With the workload running we start a level 0 backup with the following command:

date; /mariabackup --defaults-file=/mysql/test_3600/etc/my.cnf --no-version-check --user=mariadb_bob --password=mariadb_bob --throttle=50000 --parallel=1 --ftwrl-wait-timeout=300 --ftwrl-wait-threshold=86400 --ftwrl-wait-query-type=update --backup --target-dir=/backup/test_3600/L0 | & tee -a /backup/backup_test/L0_10.2.25-1-bkp.log; date

Check for backup completion. This can be found by looking at the xtrabackup_info file created from the mariabackup. 

# Example.
[00] 2019-09-10 07:54:42 Writing xtrabackup_info
[00] 2019-09-10 07:54:42      ...done
[00] 2019-09-10 07:54:42 Redo log (from LSN 620478195674 to 622323984403) was copied.
[00] 2019-09-10 07:54:42 completed OK!


Keeping the workload active against the instance “bob”.  We now start an incremental backup calling it L1. 

/mariabackup --defaults-file=/mysql/test_3600/etc/my.cnf --no-version-check --user=mariadb_bob --password=mariadb_bob --throttle=50000 --parallel=1 --ftwrl-wait-timeout=300 --ftwrl-wait-threshold=86400 --ftwrl-wait-query-type=update --backup –target-dir=/backup/test_3600/L1 --incremental-basedir=/backup/backup_test/L0 | & tee -a /backup/backup_test/L1_10.2.25_bkp.log; date

Again, check for backup completion.

# Example.
[00] 2019-09-10 07:59:34 Writing xtrabackup_info
[00] 2019-09-10 07:59:34      ...done
[00] 2019-09-10 07:59:34 Redo log (from LSN 622780501285 to 625194016167) was copied.
[00] 2019-09-10 07:59:34 completed OK!

Stop the jobs script that was simulating the workload against “bob”.  

ps -ef | grep .py
root   33966      1 0 09:53 pts/0 00:00:00 python ./Tab5_Insert.py 3626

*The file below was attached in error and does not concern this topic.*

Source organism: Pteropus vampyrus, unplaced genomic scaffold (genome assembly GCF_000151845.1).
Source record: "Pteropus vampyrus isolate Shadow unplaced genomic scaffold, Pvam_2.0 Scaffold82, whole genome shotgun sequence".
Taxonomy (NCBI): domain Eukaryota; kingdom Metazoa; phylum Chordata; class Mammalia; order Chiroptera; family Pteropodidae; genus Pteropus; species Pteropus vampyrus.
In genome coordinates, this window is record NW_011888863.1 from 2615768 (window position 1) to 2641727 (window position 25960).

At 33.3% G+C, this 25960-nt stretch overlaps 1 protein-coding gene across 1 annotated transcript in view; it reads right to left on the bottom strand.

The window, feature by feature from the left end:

root   34037      1 0 09:53 pts/0 00:00:00 python ./Tab6_Insert.py 3626
root   34178      1 0 09:53 pts/0 00:00:00 python ./global_Alter.py 3626 bigt1
root   34694      1 0 09:53 pts/0 00:00:00 python ./global_Alter.py 3626 bigt2

Kill -9 <pids>

Start another incremental backup and call it L2.

/mariabackup --defaults-file=/mysql/test_3600/etc/my.cnf --no-version-check --user=mariadb_bob --password=mariadb_bob --throttle=50000 --parallel=1 --ftwrl-wait-timeout=300 --ftwrl-wait-threshold=86400 --ftwrl-wait-query-type=update --backup --target-dir=/backup/backup_test/L2 --incremental-basedir=/backup/backup_test/L1 |& tee -a /backup/backup_test/L2_10.2.25_bkp.log 

Once again checking for backup completion.

# Example.
[00] 2019-09-10 08:20:35 Writing xtrabackup_info
[00] 2019-09-10 08:20:35      ...done
[00] 2019-09-10 08:20:35 Redo log (from LSN 633112486665 to 633112486674) was copied.
[00] 2019-09-10 08:20:35 completed OK!

Recover this backup to another instance.

Stop the second database instance if it is running with the following command: 

service mysql stop

Remove the datafiles from the data_dir directory for database instance 3601.

cd /mysqld/test_3601/
rm -rf data/*
rm -rf log/*.log
rm -rf log/ib* 
rm -rf log/binlog/*

Prepare the 10.2.21-1 Enterprise MariaDB backup.